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The New Mendicants – Mono, Glasgow

Norman Blake (left) and Joe Pernice

Norman Blake (left) and Joe Pernice

Two of the finest songwriters of the last 20 years collaborating on a new project was something our sonic Preacher Howlin’ Whippet had to check out. And as a man who’s seen his fair share of angels while running from the Devil, he was uniquely placed to tell us whether it was a match made in Heaven or should go straight from Hell.

Finding themselves as neighbours in Canada, Teenage Fanclub’s Norman Blake and Joe Pernice of Pernice Brothers/Scud Mountain Boys fame have embarked on an acoustic tour of these shores, with stories, anecdotes and songs from weighty back catalogues.

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New to you – Poor Things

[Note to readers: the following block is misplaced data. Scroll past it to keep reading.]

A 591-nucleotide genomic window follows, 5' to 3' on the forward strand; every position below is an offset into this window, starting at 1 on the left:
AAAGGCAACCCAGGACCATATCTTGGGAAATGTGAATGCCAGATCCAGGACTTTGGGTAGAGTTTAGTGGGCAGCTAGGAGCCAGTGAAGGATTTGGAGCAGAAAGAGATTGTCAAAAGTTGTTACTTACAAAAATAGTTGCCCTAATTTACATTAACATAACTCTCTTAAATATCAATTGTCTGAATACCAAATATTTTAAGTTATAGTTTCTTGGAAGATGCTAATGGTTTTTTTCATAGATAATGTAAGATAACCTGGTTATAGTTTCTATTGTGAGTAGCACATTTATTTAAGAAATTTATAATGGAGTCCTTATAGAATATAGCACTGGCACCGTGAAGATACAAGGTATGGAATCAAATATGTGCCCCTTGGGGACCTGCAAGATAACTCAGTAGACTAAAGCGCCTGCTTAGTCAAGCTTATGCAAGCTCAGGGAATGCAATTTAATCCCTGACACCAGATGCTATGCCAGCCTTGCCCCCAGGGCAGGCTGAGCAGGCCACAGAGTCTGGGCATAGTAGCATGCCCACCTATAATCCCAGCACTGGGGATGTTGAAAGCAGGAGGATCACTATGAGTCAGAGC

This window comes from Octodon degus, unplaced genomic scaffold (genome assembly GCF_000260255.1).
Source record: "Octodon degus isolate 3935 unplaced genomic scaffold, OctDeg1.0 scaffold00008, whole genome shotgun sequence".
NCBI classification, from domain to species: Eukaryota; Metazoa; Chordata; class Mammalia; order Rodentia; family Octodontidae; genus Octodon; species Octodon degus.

483396_633233053357665_838308126_nNostalgia is a bastard. Things were never what they used to be and it’s silly to keep harping back to some imagined era when everything was as you want it. There’s a reason for that and it’s because it only exists in your mind.

But 90s guitar bands were better than today’s that’s just a fact. No, it is. Shush.

Let me explain; it wasn’t that every band was great, or that every modern one is rubbish. Indeed, thanks to the wonders of Spotify you can find some wonderful music you probably wouldn’t have access to. But in the 90s, weird stuff was mainstream. Teenage Fanclub, Pavement and Dinosaur Jr. had hits. Actual, chart hits. They were on Top of the Pops. There was a Top of the Pops. Radio One was actually, genuinely, really good. Sigh….

So things have changed, and Perth 3-piece Poor Things may never get to hang out in the Met Bar, but it doesn’t change the fact that they are really, really good. Charmingly angular pop which will resonate with anyone who has ever drank a pint of cider – with no fucking ice – in a grotty mosh pit wearing a Nirvana t-shirt. They have a new EP out on June 10 called Hurricane Poor ThingsGive it a whirl.

The 5 best albums of 2011 – Telekinesis